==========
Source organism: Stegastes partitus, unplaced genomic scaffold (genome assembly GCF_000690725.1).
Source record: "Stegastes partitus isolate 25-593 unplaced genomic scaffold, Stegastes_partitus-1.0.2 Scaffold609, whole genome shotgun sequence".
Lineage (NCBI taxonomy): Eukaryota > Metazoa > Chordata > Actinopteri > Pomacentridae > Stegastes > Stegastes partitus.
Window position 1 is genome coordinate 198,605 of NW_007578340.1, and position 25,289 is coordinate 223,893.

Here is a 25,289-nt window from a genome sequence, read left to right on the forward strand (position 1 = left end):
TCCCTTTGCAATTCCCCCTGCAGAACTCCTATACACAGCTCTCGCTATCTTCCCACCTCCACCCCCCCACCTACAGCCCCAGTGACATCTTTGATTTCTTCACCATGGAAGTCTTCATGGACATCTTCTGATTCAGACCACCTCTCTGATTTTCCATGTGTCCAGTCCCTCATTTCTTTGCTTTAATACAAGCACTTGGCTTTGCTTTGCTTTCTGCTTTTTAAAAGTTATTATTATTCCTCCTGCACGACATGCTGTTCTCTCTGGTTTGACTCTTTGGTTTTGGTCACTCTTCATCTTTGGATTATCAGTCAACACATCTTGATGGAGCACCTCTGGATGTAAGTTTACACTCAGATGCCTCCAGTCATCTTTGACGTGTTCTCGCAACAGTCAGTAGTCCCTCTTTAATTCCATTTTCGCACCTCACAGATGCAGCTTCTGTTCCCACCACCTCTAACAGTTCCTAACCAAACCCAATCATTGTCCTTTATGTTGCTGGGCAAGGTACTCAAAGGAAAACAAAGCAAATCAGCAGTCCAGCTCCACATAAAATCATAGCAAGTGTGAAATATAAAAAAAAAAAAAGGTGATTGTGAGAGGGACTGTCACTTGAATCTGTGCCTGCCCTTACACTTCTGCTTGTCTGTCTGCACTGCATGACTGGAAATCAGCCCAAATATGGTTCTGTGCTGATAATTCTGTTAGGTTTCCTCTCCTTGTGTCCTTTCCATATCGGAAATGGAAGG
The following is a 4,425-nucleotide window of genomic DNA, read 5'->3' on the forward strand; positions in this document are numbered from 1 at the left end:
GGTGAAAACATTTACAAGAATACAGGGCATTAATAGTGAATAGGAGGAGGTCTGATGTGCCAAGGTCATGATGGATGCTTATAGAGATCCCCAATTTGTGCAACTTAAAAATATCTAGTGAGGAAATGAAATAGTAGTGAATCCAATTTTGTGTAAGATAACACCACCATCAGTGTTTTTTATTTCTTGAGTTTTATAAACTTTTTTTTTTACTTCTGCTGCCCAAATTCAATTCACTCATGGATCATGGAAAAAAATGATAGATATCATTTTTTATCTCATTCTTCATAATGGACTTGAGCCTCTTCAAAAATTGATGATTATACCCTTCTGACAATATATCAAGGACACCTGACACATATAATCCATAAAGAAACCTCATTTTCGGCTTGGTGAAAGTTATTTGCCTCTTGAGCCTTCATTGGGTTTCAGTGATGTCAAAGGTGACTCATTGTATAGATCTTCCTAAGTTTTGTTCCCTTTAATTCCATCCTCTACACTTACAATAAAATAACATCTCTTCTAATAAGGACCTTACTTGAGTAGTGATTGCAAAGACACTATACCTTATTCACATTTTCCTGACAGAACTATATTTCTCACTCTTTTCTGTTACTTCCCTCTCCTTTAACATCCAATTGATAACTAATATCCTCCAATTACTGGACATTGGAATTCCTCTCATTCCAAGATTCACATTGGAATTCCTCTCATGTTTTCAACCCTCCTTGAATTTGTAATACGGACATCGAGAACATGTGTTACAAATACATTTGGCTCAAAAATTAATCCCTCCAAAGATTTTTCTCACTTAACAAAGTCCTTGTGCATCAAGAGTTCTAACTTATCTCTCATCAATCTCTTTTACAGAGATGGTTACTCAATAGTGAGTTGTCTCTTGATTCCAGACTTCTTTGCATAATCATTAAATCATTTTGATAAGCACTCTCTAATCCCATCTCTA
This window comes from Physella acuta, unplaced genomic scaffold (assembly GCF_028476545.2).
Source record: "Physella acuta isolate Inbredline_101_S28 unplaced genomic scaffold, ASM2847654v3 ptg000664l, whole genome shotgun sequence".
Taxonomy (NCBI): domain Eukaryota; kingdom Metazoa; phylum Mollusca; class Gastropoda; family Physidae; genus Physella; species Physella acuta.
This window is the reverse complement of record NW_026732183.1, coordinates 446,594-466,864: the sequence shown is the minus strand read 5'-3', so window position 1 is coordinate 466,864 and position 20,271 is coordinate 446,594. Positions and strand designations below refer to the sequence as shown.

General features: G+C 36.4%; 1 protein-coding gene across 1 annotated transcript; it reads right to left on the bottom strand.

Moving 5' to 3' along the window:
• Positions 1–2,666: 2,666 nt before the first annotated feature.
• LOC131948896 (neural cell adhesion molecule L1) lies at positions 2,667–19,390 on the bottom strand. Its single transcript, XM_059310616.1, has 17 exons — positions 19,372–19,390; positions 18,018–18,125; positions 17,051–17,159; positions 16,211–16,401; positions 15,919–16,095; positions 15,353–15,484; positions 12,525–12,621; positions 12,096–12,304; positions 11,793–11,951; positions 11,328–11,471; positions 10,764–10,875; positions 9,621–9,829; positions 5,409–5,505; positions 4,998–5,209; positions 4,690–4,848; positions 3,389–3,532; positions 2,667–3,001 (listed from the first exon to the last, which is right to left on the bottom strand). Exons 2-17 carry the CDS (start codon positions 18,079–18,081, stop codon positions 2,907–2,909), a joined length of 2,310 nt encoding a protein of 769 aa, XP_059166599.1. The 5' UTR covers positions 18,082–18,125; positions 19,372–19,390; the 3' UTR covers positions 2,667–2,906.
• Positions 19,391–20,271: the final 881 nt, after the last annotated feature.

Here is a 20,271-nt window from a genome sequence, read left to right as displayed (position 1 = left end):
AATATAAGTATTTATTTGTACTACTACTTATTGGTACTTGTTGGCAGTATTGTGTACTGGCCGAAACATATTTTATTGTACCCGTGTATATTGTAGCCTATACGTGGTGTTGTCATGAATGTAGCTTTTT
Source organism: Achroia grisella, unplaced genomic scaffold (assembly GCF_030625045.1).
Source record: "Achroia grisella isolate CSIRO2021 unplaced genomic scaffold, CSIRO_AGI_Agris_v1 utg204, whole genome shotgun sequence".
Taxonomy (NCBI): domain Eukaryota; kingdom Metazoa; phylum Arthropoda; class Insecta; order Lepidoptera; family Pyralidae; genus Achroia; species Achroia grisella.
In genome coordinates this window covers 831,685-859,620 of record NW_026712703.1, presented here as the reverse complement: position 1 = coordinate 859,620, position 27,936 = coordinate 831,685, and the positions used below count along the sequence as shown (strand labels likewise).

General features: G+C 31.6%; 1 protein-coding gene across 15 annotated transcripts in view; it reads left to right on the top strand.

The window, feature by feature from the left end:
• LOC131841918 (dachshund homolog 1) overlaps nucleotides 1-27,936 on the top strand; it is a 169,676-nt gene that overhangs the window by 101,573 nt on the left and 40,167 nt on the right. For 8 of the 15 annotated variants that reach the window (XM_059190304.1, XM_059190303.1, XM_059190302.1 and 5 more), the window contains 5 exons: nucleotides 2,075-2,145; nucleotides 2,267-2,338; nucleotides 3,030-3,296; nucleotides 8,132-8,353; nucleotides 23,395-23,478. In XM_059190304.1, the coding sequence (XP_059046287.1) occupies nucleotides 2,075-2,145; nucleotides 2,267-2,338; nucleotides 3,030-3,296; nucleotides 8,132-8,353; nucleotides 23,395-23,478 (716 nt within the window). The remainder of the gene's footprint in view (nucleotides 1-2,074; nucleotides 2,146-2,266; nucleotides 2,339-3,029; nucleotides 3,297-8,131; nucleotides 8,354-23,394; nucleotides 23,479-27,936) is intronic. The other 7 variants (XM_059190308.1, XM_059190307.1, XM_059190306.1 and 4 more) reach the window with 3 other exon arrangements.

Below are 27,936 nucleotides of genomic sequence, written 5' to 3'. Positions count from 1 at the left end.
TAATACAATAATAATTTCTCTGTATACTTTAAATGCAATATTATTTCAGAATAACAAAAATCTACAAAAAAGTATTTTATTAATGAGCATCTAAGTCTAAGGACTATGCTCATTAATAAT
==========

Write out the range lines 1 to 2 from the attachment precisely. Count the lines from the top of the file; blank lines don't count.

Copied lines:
Source organism: Stegastes partitus, unplaced genomic scaffold (genome assembly GCF_000690725.1).
Source record: "Stegastes partitus isolate 25-593 unplaced genomic scaffold, Stegastes_partitus-1.0.2 Scaffold609, whole genome shotgun sequence".